He remembers because he sees it. Maybe someone can take him out of the house for awhile. Then you can clean out. Do not put them in your trash. Ask a neighbor, way up the street if you can put ur trash with theres.
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It's difficult to deal with hoarding, overbuying, and just plain greed. I hope your respite of a few hours recharges your batteries and if your husband loads up the refrigerator like mine does, I've found a small hack. The things at the back of each rack are old cans with withering or moldy contents and suchlike, so when I throw them away, I place tall acceptable containers in the very front to present an unbroken row. Many times Spouse seems to need to fill up each space without realizing that it's difficult to find anything before it gets dangerously out of date. If you make sure the items make the space look "crowded," then anxiety seems to be satisfied.

I've also found lying to be useful and since I'm also elderly, I use that to my advantage: "I don't remember where X is" and I do, actually. It's disturbing how easy and fun lying is.

If it's lumber that your husband is saving, maybe use the same rationale? Prop up a few of the bigger pieces and jumble them to make it look as if a huge amount is there as you discard the smaller pieces. Best of luck to you.
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DesertCatlady Jul 14, 2019
"I've also found lying to be useful"..., lol. I do the same thing with hubby, but have learned to hide things in trash too, he will go looking for things if he finds them missing.
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I'll be the one dealing with the aftermath of the hoarders "stuff". Hundreds, if not thousands of tools from when he was a mechanic. An old moped bought for the kids (the kids are in their late 40ies). His garage is full of usless "stuff" he took when relatives died (christmas decorations, toys of no value, etc.) Other stuff he took from the curb that a neighbor threw out. Old clothes he hasn't worn in years. When I visit I have to remove tools from the sofa to have a place to sit Can't eat at the table because it's full of stuff he's picked up from the street, I'm talking about small sticks, bottle tops, empty cans. His pantry is full of canned foods that expired years ago. So, for those of you asking "what's the rush?" I'll tell you the rush...I'm 78, although I'm in good health I'm concerned about what this will do to my health. This is someone I care deeply about. How do i tackle all this while grieving at the same time. This is a former husband and the hoarding broke up the marriage. I'm the only one this person depends on.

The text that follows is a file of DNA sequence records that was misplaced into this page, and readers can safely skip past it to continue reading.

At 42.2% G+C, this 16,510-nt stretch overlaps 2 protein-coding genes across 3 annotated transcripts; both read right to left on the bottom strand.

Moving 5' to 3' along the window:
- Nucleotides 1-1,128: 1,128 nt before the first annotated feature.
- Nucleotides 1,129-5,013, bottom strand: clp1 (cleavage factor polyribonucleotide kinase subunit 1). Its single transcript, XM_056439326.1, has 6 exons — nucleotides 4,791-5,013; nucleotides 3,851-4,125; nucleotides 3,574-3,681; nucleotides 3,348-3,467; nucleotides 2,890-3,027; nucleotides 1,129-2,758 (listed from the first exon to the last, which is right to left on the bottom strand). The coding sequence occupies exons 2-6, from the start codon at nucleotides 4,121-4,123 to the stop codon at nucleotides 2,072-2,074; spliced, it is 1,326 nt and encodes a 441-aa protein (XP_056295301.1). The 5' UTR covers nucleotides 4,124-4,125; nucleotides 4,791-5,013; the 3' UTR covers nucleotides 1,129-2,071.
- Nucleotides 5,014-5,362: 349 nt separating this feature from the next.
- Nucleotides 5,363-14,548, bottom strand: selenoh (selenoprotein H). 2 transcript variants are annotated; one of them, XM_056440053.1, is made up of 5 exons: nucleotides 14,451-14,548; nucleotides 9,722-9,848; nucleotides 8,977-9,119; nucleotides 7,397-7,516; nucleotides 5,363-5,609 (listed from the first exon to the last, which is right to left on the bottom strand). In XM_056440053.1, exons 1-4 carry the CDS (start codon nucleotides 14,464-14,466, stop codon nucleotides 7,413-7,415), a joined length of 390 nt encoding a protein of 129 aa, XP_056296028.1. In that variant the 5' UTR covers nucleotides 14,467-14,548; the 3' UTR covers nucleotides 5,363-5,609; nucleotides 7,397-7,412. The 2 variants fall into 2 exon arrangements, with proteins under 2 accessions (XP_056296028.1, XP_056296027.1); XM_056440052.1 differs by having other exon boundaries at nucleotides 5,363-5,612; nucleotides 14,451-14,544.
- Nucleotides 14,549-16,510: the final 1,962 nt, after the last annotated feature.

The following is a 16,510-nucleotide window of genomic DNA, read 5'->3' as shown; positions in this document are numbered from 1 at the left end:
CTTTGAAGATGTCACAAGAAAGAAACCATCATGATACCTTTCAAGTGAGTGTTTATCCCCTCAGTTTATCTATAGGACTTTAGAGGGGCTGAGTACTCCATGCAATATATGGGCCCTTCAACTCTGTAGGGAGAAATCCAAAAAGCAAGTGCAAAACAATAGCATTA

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Have someone take him to lunch or for an afternoon outing that he would enjoy. Then while he is out of the house, get rid of stuff you know he will never need. He probably won't even miss it but if he does mention it, just play dumb and say you don't know whatever happened to it.
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I have started with my stuff. My hubby has lived in this house since 1946. Just think. So, I am getting my stuff down. Then I insist the "public" rooms are kept neat. That is front/dining room and hall bath plus kitchen. Caused a fight but it was worth it. He has the garage and what would be the family room for his stuff. I did it one room at a time. Just moved his magazines to his work room. After all it is his house too. He used to build RC boats and I incorporated them into the decor. It isn't MY house it is OUR house.